James Whipple, a.k.a. M.E.S.H., is fond of exploring philosophical and sonic contradictions in his music. When he released his science fantasy-indebted debut LP Piteous Gate on PAN in 2015, he explained to The FADER how his wild, shape-shifting productions embraced an interplay between egotistical sincerity and humor.
Today, he shares that album's follow-up, the bristling Hesaitix. Described in its press release as an exercise in "sonic world-building," this record is one that pitches tension against meditation, lulling you into a false sense of security only to then flash a too-bright searchlight in your face. Spiky, recoiling percussion runs headlong into ambient soundscapes, making it a reflective, and occasionally manic listen. In an email exchange with The FADER, Whipple explained how nightlife and club spaces influenced the shape of the new tracks, and how a field recording from Standing Rock made it into the music.
Why did you title this album Hesaitix?
Hesaitix is almost an anagram of "cathexis." A cathexis, in psychoanalysis, is a concentration of psychic energy.
Is there an over-arching concept or narrative behind this record?
No. But there's an agenda maybe, to locate what is alien or illegible, and ask it to speak. I wanted to follow rhythmic ideas into strange territories, and try to build something from them and not just point at the pieces. I've been situated between being a producer making club music, a DJ, and an "experimental artist." This creates a lot of misconceptions, no matter where I play and how, and also some really boring conversations and false binaries. On Hesaitix I wanted to gather up all the energy and feelings of this music and find some kind of emerging coherence to it all. In a way it simply means bringing it back to the club.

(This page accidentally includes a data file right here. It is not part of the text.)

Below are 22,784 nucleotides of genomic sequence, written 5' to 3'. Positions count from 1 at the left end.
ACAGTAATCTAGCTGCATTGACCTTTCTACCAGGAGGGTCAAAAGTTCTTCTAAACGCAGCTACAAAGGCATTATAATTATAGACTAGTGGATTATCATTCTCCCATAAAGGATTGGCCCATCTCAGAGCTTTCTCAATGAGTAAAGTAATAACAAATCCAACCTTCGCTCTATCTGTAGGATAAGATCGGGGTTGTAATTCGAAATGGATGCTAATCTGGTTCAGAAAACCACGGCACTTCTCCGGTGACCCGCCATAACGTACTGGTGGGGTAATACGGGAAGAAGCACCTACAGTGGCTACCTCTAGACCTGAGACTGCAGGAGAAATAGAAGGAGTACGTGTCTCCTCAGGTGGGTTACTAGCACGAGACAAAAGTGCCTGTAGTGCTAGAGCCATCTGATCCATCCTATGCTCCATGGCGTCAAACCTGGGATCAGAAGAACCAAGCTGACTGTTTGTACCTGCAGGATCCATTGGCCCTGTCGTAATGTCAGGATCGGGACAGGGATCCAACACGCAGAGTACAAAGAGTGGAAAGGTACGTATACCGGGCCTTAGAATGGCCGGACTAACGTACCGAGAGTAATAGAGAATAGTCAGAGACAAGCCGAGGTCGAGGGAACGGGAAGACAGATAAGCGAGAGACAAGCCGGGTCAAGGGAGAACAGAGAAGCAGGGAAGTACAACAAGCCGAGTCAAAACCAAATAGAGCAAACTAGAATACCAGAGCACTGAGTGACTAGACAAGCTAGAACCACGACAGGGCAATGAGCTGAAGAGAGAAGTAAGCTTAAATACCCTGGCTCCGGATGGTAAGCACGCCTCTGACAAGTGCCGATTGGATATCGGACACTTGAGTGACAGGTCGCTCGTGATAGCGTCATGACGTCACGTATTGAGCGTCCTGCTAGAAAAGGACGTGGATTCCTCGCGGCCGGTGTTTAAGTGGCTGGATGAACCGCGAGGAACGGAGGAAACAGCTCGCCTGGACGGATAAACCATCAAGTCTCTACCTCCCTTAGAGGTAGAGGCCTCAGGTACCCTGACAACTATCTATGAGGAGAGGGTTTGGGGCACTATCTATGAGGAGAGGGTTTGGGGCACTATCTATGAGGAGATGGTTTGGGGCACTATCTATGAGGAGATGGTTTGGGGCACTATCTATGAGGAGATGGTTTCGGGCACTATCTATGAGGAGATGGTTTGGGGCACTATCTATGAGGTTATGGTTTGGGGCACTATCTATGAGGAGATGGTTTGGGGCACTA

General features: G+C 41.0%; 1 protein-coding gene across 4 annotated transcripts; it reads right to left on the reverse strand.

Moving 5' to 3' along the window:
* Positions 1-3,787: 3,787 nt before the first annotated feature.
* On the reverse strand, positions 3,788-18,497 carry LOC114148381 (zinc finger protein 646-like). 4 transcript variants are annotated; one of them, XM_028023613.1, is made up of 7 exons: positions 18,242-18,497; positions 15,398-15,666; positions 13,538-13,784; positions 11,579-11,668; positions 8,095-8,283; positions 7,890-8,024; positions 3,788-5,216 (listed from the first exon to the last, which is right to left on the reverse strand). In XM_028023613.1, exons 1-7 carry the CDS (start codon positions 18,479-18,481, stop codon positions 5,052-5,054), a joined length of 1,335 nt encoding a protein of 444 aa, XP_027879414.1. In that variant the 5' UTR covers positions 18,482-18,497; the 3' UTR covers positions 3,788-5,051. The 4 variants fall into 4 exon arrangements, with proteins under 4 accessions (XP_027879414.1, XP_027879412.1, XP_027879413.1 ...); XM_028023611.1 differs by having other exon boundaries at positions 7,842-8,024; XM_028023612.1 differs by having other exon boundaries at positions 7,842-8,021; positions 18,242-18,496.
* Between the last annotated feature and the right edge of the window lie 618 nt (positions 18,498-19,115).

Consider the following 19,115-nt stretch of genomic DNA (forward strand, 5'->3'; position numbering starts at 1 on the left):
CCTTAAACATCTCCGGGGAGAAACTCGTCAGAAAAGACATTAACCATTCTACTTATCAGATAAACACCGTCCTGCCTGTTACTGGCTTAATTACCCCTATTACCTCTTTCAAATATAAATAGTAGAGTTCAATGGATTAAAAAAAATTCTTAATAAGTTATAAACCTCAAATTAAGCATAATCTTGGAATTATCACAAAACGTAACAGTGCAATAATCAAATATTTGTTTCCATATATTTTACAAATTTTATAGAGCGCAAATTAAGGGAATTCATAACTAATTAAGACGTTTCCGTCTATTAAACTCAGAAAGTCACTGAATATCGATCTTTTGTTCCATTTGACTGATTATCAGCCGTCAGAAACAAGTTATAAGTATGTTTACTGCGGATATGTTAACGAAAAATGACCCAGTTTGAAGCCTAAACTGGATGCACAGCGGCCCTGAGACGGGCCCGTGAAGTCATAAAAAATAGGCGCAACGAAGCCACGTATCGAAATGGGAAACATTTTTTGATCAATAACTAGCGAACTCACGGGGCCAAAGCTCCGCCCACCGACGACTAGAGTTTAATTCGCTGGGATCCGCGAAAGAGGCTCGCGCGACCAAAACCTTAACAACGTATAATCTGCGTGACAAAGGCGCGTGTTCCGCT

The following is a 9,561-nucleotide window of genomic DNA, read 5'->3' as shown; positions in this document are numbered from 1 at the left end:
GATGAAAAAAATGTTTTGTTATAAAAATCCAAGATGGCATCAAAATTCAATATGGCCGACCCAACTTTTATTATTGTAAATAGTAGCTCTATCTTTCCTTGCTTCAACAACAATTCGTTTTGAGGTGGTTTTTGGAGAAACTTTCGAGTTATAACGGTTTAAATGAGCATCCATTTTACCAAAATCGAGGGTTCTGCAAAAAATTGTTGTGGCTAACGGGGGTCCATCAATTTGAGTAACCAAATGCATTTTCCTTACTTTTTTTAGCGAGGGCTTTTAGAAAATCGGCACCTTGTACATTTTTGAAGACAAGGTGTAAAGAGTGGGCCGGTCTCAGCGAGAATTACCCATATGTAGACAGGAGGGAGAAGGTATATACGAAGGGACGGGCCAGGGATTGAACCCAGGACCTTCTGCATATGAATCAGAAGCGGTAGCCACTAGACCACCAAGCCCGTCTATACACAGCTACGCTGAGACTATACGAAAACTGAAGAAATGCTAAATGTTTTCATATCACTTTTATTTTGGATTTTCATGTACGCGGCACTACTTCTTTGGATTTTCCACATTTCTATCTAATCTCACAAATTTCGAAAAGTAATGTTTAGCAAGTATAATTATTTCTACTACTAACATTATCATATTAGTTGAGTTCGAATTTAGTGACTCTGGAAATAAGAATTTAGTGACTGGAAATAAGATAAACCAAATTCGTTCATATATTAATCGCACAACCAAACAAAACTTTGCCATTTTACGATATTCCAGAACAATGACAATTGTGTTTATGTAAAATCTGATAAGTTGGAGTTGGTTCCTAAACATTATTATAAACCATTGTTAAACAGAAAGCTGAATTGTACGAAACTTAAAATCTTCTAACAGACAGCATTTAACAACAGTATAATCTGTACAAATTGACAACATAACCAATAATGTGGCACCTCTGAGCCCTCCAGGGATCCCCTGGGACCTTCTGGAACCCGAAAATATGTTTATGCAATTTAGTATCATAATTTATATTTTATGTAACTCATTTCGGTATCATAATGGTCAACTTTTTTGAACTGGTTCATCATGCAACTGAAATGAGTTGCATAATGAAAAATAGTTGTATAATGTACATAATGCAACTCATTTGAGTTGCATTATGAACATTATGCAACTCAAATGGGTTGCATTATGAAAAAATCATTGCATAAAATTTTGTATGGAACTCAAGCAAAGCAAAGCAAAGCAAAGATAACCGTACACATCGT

In what ways did you challenge yourself as a musician in making this record?
It's been important to me in the last year or so to re-connect my music with the bodily and energetic, and from there the social — almost like I had to re-build the musicality of it based on exploded fragments from the past. I think nightlife and the sometimes radical conviviality that comes with it is really fragile, so I want to attack the aesthetic norms and hierarchies that ruin it, while also keeping space open for the free and ecstatic and funny. I want to embody this energy in the form of the music itself and the way I choose to operate in the world, rather than trying to validate conservative or simply dull music with righteous posturing.
Which track on the album is most personal to you?
The last track, "Ihnaemiauimx," was written a few years ago to accompany a drone video of a friend's wedding. I think it captures a feeling of empathy.
On track nine, "Signal Ride Drum," I used a few seconds of sound from a video my mom posted on Facebook while at Standing Rock last year. You can hear some chanting and some offroad vehicles. In the drums of this song I tried to write them to sound like a horse galloping at full speed all night long.